Thursday, February 17, 2011

Note Grouping - James Morgan Thurmond

Note Grouping - A Method for Achieving Expression and Style in Musical Performance.

The title itself isn't particularly artful, and I must say neither is the writing style. Despite being written in a very formal, academic tone, the subject of the music is musical interpretation, and as the author says himself in the preface, takes a well known concept and idea, and attempts to present it in a methodical and novel way that might shed new light onto an age old problem: how to play music musically.

To that extent, I think the author did an excellent job. The primary contention by the author is that, whenever we hear performances that are technically flawless, but mechanical, and altogether uninspiring (as I'm sure we all have), it ultimately boils down to putting proper stress or intensity in the proper places in music. Those places are almost always the 'weak beats', or arses as he terms them. Yet, often times, we as human beings have a tendency to stress the strong beats, very often the first beat of every measure, which is typically a tonic chord or note, and therefore a place of rest. Places of rest, however, are not interesting without places of dissonance and contention, meaning that what is truly important are the complex chords and tonalities that fall within the arses. When we fail to realize this, we thump thump thump along on the down beats, producing the mechanical and altogether unmusical performances that are slaves to the bar line.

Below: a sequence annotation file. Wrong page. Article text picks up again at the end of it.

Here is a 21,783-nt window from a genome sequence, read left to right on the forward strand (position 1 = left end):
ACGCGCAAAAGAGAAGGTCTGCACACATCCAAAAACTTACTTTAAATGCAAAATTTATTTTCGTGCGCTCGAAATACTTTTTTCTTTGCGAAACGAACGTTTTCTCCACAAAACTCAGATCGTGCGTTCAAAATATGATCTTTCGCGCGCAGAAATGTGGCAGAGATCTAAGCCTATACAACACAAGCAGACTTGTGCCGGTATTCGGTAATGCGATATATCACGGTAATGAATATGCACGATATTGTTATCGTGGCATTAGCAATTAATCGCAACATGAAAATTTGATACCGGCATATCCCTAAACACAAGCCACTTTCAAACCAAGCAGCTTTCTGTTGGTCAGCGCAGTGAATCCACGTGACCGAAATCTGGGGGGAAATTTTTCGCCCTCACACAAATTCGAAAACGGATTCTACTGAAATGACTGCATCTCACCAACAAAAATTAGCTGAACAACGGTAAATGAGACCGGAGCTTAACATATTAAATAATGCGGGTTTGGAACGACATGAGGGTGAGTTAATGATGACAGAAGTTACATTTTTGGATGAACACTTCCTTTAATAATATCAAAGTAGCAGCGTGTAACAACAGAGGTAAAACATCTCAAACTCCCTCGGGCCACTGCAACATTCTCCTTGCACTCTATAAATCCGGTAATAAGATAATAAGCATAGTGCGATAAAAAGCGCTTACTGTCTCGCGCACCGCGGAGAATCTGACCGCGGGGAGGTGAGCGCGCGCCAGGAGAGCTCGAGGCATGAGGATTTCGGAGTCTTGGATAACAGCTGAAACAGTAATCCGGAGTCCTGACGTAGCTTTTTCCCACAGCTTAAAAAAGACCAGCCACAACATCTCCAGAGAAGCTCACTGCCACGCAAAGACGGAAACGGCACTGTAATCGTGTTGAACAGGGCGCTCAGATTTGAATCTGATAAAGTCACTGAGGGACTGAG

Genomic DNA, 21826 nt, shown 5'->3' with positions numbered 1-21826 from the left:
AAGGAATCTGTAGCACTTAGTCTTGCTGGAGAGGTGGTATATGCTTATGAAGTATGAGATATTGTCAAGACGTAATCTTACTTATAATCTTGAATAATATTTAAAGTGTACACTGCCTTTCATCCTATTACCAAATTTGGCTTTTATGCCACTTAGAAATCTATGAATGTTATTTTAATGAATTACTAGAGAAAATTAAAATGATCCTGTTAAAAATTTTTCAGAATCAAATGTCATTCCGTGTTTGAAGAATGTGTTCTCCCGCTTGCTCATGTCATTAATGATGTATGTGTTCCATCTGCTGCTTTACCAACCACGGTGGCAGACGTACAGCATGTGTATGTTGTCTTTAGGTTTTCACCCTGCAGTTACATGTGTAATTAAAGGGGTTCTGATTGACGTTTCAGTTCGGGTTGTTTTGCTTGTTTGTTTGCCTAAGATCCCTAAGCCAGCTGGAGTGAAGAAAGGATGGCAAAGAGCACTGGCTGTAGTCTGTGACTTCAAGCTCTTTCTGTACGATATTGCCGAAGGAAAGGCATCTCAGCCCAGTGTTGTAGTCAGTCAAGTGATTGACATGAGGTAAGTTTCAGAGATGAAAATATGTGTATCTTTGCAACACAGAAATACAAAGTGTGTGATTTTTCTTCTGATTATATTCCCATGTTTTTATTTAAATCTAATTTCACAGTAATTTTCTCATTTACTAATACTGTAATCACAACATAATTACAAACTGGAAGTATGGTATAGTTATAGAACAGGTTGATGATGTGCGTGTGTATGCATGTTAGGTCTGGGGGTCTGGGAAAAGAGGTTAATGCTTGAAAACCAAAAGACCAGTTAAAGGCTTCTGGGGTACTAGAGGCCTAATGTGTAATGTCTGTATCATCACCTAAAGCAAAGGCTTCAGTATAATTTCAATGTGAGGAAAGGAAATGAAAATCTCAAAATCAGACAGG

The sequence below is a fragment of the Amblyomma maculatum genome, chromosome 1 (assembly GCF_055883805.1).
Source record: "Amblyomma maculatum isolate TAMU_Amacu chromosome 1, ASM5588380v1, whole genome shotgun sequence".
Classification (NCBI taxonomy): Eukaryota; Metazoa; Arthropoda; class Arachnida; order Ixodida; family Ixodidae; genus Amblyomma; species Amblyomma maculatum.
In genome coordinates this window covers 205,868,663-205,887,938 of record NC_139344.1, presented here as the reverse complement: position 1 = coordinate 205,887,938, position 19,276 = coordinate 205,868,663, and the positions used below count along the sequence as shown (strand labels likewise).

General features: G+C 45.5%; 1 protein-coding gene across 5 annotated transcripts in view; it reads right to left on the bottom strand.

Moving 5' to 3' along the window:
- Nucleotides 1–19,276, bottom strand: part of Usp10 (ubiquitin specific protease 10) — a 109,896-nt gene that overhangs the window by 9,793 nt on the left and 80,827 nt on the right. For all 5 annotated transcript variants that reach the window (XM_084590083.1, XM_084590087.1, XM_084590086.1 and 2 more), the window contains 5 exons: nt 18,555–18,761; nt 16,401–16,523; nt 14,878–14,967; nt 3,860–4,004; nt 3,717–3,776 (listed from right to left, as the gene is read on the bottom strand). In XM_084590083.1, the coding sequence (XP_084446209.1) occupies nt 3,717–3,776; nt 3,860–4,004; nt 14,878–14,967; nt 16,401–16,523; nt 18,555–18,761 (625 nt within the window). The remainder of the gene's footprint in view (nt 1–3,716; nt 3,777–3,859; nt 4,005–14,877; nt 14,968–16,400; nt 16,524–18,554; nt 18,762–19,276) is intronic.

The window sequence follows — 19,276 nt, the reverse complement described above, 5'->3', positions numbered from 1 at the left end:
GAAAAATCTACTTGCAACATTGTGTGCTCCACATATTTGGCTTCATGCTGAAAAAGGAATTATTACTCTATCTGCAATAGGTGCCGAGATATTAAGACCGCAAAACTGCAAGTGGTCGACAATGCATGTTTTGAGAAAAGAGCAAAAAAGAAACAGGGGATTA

Its analyses are often exhaustive, covering all imagined permutations of interpretation within its covers. It is, however, altogether interesting and enlightening. I often found myself making connections, and finding elaboration on ideas I have been nebulously taught over the years. Yet here, they were confined in a very tight, concise manner, making them inescapable, and anything but nebulous. The ideas were fascinating, and something I will be looking into implementing into my own practicing, playing, and teaching, hopefully to good effect. 

The only real drawback to the text was its extreme academic writing style. Unless you just love reading academic theses, you might have some difficulty getting through it. It also makes liberal use of repetition, which at times is necessary to convey new concepts. However, at other times, it leaves you feeling that you've read that page before, even though you know you haven't. Despite this, however, I would consider it a valuable text. It's something I'm very glad I've read, and I look forward to exploring it on a daily basis in the future.


note grouping

1 comment:

  1. You might also look into Ed Lisk's books. He references this book when talking about teaching students how to play musically. It's a similar outcome, though. He offers the three natural laws of music, with examples, and explains a few examples of how you can present them to students. He has a couple of other tricks that are neat as well.

    Think about what you just explained, though, and apply that to "Air for Band" by Erickson, and I think you'll see why Doherty picked it to teach musicality. It has complex harmonies, and yet it's simple, with numerous passing tones off the beat. The only draw back, as I'm sure you'll vouch for, is that the percussion is left out until the end.

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